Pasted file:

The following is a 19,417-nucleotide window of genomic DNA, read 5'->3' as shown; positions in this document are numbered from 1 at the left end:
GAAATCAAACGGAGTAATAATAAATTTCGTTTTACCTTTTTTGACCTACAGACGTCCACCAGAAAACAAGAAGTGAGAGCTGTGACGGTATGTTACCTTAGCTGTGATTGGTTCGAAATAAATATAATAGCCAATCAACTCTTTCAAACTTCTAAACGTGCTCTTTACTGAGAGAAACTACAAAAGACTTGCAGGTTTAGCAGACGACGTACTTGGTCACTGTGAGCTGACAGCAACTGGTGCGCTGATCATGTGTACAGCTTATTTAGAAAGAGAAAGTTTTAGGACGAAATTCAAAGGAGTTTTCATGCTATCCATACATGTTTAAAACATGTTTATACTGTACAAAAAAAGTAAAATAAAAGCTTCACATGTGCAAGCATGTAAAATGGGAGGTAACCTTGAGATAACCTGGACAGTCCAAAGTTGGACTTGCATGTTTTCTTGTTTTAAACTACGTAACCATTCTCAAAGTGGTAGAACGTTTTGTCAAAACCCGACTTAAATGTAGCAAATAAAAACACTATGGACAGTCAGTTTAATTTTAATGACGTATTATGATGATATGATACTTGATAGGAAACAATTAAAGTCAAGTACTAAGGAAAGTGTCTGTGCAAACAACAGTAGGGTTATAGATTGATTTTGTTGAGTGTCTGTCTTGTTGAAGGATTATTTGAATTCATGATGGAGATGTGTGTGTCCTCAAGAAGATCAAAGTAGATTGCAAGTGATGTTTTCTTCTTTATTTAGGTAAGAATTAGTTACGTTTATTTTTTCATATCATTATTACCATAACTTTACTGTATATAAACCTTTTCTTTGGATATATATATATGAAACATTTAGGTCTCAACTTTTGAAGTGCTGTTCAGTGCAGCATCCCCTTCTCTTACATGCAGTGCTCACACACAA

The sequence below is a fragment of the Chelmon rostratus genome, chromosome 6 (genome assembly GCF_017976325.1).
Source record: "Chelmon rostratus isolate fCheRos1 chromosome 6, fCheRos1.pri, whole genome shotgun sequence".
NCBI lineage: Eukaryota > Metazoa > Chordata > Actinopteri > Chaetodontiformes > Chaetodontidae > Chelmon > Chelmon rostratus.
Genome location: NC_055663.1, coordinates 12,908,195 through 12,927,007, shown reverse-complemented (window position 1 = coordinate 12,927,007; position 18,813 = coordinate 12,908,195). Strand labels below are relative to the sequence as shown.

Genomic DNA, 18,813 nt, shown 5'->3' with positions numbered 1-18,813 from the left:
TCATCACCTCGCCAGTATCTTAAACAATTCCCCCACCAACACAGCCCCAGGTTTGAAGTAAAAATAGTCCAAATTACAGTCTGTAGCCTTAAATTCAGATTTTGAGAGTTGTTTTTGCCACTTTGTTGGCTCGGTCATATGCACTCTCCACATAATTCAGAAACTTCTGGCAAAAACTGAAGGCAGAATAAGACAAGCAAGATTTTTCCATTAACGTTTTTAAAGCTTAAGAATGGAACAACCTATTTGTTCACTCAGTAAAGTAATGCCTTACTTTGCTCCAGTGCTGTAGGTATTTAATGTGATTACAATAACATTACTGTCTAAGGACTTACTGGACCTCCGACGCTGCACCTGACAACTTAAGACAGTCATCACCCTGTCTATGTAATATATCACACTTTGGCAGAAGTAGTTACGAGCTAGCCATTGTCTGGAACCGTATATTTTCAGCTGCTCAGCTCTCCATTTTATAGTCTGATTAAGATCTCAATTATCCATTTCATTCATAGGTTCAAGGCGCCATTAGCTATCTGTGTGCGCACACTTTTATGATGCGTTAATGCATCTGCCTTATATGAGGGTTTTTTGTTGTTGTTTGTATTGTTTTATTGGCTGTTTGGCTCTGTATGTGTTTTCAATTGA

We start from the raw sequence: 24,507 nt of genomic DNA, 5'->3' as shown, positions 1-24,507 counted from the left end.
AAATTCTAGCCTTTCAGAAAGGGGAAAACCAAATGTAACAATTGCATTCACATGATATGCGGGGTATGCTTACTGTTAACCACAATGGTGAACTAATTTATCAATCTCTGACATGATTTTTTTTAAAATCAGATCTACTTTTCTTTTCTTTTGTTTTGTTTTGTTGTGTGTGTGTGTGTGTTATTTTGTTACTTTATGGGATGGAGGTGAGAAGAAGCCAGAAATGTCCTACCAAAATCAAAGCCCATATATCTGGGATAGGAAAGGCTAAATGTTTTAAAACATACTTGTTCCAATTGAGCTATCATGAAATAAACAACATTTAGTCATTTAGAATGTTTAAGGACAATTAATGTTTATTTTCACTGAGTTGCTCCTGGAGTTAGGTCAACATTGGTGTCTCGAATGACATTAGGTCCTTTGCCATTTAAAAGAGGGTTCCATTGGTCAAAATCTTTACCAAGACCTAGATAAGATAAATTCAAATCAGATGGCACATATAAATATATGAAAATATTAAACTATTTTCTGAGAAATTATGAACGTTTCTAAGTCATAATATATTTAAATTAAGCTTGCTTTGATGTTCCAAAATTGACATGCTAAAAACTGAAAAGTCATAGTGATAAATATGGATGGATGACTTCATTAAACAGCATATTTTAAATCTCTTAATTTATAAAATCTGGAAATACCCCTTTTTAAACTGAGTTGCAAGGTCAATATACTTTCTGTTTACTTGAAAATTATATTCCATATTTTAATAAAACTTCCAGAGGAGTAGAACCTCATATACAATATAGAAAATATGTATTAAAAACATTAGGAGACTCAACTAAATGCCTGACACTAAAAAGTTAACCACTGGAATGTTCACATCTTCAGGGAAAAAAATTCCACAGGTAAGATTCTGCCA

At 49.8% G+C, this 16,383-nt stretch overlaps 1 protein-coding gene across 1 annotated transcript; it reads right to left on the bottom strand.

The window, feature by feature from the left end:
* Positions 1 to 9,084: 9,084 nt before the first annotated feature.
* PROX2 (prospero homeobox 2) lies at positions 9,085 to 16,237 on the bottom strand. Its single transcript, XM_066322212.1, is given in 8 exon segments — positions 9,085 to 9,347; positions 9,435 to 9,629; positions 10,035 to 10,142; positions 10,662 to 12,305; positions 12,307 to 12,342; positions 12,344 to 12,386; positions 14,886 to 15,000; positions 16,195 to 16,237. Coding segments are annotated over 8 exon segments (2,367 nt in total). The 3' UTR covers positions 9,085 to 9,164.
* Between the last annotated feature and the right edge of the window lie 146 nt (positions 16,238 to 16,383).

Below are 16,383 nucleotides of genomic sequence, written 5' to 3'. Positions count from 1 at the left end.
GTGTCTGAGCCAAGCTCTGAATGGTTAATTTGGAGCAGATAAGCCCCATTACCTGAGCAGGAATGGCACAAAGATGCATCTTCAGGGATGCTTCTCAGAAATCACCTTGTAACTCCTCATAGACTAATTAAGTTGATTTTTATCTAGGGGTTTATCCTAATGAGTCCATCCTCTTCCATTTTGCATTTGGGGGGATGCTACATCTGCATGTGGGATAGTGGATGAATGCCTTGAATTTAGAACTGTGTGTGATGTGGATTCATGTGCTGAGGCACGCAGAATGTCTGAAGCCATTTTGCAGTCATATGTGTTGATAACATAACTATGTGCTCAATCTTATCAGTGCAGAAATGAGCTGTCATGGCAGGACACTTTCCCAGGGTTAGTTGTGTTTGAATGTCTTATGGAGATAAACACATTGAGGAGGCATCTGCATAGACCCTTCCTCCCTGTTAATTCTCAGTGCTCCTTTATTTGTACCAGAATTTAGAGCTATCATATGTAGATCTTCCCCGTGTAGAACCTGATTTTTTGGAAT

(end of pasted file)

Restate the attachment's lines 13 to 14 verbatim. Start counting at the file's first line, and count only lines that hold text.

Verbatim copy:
* Positions 1 to 9,084: 9,084 nt before the first annotated feature.
* PROX2 (prospero homeobox 2) lies at positions 9,085 to 16,237 on the bottom strand. Its single transcript, XM_066322212.1, is given in 8 exon segments — positions 9,085 to 9,347; positions 9,435 to 9,629; positions 10,035 to 10,142; positions 10,662 to 12,305; positions 12,307 to 12,342; positions 12,344 to 12,386; positions 14,886 to 15,000; positions 16,195 to 16,237. Coding segments are annotated over 8 exon segments (2,367 nt in total). The 3' UTR covers positions 9,085 to 9,164.